Labour Party

Time for a local government clean up

Dave Levy, Lewisham Deptford CLP secretary, calls for Labour to put its house in order.

After a year’s rest, local elections and Labour selections are back in the news. In addition to mayoral and local authority elections of various types, there is also a backlog of by-elections in many areas, stored up as a result of the last year’s lockdowns.

The Labour Party is in transition in the way it manages local authority selections from Local Campaign Forums, set up in the Miliband era, to Local Government Committees approved by the 2019 Conference. Though set to be larger than LCFs, LGCs are likely to reduce the proportion of CLP representation.

For the last two decades since New Labour blocked Ken Livingstone, there have been a massive number of problematic selections in local government, with what seems to be a reprise of the Livingstone debacle in Liverpool today. Talk to CLPs up and down the country and you will hear similar stories in which local members’ choices have been denied. There can be no doubt about the power of Labour’s full time staff to influence selections, often in alliance with incumbent councillors, mayors and leaders, and now reinforced by the General Secretary’s powers of ‘quality control’.

Many hoped that the election of Jeremy Corbyn as Leader would establish the principle of a member-led party, rather than one governed by the PLP and/or Labour Groups.

The Democracy Review introduced a Members’ Rights Charter, which among other things, states, (Chapter 2.II.7):  Members have the right to dignity and respect, and to be treated fairly by the Labour Party. Party officers at every level shall exercise their powers in good faith and use their best endeavours to ensure procedural fairness for members.

The rules stress at length the need to select candidates who reflect the diversity of our local communities, (Chapter 5.I.1.E.i): The Party will take action in all selections to encourage a greater level of representation and participation of groups of people in our society who are currently under-represented in our democratic institutions. In particular, the Party will seek to select more candidates who reflect the full diversity of our society …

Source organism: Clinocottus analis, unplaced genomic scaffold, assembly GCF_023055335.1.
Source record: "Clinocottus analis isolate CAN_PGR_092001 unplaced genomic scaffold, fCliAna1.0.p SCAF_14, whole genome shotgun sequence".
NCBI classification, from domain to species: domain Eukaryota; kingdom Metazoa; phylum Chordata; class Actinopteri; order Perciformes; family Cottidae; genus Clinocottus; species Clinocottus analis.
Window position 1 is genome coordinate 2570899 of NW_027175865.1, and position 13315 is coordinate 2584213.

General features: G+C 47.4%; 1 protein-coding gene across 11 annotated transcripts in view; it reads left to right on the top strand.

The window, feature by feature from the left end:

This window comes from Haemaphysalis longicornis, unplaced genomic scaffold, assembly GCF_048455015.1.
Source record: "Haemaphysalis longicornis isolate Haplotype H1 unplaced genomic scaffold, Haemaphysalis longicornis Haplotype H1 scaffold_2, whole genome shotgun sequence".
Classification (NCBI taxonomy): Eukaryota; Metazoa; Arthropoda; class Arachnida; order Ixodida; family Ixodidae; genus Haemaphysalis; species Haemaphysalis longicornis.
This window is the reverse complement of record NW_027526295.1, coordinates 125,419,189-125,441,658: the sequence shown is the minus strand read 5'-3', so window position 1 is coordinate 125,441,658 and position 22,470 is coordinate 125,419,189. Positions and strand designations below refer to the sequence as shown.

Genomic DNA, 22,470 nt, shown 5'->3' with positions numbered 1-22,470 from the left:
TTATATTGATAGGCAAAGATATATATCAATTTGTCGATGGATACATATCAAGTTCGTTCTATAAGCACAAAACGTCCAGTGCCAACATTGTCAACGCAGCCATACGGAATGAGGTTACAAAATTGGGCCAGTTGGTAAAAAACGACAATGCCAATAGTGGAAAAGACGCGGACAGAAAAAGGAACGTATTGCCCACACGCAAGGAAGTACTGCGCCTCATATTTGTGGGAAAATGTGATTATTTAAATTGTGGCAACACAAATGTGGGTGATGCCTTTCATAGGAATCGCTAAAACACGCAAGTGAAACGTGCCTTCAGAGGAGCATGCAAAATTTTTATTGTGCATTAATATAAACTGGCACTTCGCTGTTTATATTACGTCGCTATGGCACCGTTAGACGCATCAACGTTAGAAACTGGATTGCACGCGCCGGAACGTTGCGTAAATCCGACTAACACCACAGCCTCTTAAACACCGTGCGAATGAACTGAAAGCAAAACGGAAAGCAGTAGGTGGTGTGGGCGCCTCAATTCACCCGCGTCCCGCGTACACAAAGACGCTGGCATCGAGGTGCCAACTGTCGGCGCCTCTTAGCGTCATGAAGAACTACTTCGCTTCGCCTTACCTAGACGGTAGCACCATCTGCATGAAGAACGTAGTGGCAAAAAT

It’s important to hold the party to these aspirations and goals.

LCFs were small and designed for control, with the annual election of CLP contrasting with the stability of Labour Group delegates. Labour Groups have also tended to hold the whip hand financially, raising more money than CLPs, thereby reinforcing the power of incumbency.

Selection rules, where Assessment Panels are chaired by an outsider appointed by the Regional Director, further reinforces the power of incumbents. Assessment Panels cannot meet without permission of the RD and have been prohibited from opening up the panel of candidates in a number of local authorities, denying newer members from putting themselves forward.

The rules are also appallingly weak on defining conflicts of interest, with only family and marriage requiring to be declared – meaning that declaring landlord/tenant and employment/business relationships, along with other potentially compromising ones, is not required. In some cases, insufficient due diligence on the residence qualification for councillors has been undertaken. There is also no rule prohibiting the procedures secretary from standing as a councillor, as has occurred in at least one place where the fortunate individual found herself elected as Leader. These obvious conflicts of interest need to be prohibited. If the Labour Party is serious about fighting corruption, it needs to clean up its own selection policies and procedures.

Two major reforms of the rules over the last two years refer to all women shortlists (AWS) and trigger ballots. An AWS must be used for by-elections if the group is less than 50% female. The requirement to hold trigger ballots for incumbent councillors has been removed. Since this took place by amending Appendix 4 of the Rule Book, which only has the status of NEC guidance, it would be best if we proposed amendments to Chapter 5, prohibiting their reintroduction.

The next round of selections will presumably be run by the new LGCs, which are to be made up of equal thirds of CLP, Labour Group and trade union delegates. Let’s hope that the trade union link is real and strong, and that unions stick to appointing Labour Party members who are members of the local CLPs in the electoral unit covered. We should argue that Labour Groups must use STV to select their delegates.

Whatever happens, we must use the opportunities available to hold Labour councils accountable to the will of the whole membership and to ensure that Labour staff serve the membership rather than the incumbency.

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